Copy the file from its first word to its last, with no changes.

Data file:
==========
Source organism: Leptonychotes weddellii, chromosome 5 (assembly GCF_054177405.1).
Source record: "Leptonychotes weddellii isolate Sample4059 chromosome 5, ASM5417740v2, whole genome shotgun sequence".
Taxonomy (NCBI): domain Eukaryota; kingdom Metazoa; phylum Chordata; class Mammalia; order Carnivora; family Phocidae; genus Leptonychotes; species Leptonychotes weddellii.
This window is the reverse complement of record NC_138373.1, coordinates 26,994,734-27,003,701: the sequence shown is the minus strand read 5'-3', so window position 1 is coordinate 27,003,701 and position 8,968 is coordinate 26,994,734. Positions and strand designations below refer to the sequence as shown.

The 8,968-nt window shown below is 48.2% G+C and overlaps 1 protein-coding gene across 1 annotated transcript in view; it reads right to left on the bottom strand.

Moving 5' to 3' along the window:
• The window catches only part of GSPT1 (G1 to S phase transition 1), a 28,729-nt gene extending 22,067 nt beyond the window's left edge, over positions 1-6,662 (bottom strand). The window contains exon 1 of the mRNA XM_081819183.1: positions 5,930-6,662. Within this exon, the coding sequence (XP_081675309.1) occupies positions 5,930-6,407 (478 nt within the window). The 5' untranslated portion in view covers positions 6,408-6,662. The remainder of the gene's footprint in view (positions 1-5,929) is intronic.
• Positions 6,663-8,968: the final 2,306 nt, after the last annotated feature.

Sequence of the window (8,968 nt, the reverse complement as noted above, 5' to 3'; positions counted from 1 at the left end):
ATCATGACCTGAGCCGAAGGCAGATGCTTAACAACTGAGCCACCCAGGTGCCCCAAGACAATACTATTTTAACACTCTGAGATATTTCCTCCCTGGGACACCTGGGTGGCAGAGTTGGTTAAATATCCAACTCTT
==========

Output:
Source organism: Leptonychotes weddellii, chromosome 5 (assembly GCF_054177405.1).
Source record: "Leptonychotes weddellii isolate Sample4059 chromosome 5, ASM5417740v2, whole genome shotgun sequence".
Taxonomy (NCBI): domain Eukaryota; kingdom Metazoa; phylum Chordata; class Mammalia; order Carnivora; family Phocidae; genus Leptonychotes; species Leptonychotes weddellii.
This window is the reverse complement of record NC_138373.1, coordinates 26,994,734-27,003,701: the sequence shown is the minus strand read 5'-3', so window position 1 is coordinate 27,003,701 and position 8,968 is coordinate 26,994,734. Positions and strand designations below refer to the sequence as shown.

The 8,968-nt window shown below is 48.2% G+C and overlaps 1 protein-coding gene across 1 annotated transcript in view; it reads right to left on the bottom strand.

Moving 5' to 3' along the window:
• The window catches only part of GSPT1 (G1 to S phase transition 1), a 28,729-nt gene extending 22,067 nt beyond the window's left edge, over positions 1-6,662 (bottom strand). The window contains exon 1 of the mRNA XM_081819183.1: positions 5,930-6,662. Within this exon, the coding sequence (XP_081675309.1) occupies positions 5,930-6,407 (478 nt within the window). The 5' untranslated portion in view covers positions 6,408-6,662. The remainder of the gene's footprint in view (positions 1-5,929) is intronic.
• Positions 6,663-8,968: the final 2,306 nt, after the last annotated feature.

Sequence of the window (8,968 nt, the reverse complement as noted above, 5' to 3'; positions counted from 1 at the left end):
ATCATGACCTGAGCCGAAGGCAGATGCTTAACAACTGAGCCACCCAGGTGCCCCAAGACAATACTATTTTAACACTCTGAGATATTTCCTCCCTGGGACACCTGGGTGGCAGAGTTGGTTAAATATCCAACTCTT